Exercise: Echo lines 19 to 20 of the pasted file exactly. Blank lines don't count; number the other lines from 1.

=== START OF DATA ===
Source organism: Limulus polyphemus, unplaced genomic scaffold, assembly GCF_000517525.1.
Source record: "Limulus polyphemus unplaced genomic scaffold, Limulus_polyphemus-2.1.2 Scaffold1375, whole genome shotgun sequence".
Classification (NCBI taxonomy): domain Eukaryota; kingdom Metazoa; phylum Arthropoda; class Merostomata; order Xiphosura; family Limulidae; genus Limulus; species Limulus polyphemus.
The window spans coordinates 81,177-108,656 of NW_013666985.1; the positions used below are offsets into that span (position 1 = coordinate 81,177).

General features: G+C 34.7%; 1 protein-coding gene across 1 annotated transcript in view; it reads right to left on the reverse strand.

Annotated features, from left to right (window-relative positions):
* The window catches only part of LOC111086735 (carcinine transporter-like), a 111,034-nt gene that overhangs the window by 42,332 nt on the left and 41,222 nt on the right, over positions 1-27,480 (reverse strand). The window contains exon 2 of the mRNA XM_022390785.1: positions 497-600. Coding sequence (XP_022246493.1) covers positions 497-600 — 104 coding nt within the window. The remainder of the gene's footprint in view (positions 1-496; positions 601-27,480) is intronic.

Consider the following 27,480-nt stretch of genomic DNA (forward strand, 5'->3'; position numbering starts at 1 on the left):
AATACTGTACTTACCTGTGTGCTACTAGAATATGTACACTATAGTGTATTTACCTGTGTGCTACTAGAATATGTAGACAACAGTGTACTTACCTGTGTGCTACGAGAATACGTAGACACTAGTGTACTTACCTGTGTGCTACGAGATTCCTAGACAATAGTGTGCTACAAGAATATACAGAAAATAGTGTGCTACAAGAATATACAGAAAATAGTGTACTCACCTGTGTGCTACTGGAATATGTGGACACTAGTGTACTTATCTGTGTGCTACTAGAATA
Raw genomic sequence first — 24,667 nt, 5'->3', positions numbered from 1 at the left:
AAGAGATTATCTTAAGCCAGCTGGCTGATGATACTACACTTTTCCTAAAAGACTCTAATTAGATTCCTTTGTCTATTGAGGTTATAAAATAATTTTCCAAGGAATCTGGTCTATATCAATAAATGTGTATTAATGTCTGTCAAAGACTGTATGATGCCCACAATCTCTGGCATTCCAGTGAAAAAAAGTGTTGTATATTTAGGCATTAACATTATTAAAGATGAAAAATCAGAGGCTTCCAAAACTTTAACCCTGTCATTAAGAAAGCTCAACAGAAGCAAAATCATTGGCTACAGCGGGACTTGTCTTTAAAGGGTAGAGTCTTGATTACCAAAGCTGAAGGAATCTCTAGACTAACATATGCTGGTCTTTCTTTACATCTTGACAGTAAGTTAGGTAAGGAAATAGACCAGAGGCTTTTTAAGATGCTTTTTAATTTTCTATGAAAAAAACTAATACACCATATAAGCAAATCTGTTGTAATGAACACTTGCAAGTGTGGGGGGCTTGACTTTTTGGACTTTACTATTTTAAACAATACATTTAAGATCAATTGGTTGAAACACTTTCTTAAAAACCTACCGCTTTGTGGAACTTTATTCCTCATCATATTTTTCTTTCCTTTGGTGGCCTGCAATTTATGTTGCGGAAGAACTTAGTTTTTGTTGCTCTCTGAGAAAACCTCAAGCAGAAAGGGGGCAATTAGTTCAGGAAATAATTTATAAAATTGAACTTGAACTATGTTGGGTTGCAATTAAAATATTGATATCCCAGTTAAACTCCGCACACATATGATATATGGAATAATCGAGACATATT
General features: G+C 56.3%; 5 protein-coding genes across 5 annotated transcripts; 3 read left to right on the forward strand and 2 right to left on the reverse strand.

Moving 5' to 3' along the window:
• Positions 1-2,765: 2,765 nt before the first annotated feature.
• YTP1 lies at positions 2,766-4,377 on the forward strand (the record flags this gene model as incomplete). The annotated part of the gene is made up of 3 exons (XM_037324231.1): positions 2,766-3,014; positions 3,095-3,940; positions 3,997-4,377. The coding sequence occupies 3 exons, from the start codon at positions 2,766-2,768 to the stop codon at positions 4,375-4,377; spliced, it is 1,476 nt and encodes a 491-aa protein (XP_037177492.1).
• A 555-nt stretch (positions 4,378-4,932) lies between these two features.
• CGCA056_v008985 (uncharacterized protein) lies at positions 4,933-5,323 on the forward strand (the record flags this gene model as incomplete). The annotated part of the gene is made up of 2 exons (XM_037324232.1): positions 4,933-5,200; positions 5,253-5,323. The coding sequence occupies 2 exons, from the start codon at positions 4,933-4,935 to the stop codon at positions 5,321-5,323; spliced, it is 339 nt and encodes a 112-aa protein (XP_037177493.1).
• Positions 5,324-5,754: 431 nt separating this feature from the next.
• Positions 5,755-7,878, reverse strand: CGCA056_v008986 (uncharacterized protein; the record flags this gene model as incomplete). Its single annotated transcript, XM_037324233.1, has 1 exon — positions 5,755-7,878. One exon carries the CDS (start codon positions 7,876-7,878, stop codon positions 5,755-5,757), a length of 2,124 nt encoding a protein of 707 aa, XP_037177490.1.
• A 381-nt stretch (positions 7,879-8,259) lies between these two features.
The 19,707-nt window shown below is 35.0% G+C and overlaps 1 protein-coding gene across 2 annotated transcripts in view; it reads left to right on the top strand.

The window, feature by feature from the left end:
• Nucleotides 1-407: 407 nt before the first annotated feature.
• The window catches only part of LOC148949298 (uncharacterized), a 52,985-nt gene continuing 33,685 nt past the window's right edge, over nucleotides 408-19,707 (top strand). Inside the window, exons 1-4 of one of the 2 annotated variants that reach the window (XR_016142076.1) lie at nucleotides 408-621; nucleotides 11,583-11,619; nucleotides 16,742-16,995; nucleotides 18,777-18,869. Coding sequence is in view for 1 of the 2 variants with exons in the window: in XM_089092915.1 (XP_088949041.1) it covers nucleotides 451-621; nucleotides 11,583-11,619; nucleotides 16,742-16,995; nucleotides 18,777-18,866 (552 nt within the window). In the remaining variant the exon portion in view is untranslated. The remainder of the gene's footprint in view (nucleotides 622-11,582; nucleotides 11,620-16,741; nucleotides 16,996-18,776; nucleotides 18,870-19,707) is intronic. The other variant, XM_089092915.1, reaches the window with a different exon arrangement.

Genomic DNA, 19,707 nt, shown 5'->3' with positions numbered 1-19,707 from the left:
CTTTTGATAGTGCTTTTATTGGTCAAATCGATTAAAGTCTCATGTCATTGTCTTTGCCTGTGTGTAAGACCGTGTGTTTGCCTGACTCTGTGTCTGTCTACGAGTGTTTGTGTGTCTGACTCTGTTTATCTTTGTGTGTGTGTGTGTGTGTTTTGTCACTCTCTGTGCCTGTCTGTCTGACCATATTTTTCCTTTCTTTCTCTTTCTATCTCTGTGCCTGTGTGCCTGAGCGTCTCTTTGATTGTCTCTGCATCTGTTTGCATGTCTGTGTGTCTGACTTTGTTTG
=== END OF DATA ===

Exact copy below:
• Positions 5,755-7,878, reverse strand: CGCA056_v008986 (uncharacterized protein; the record flags this gene model as incomplete). Its single annotated transcript, XM_037324233.1, has 1 exon — positions 5,755-7,878. One exon carries the CDS (start codon positions 7,876-7,878, stop codon positions 5,755-5,757), a length of 2,124 nt encoding a protein of 707 aa, XP_037177490.1.
• A 381-nt stretch (positions 7,879-8,259) lies between these two features.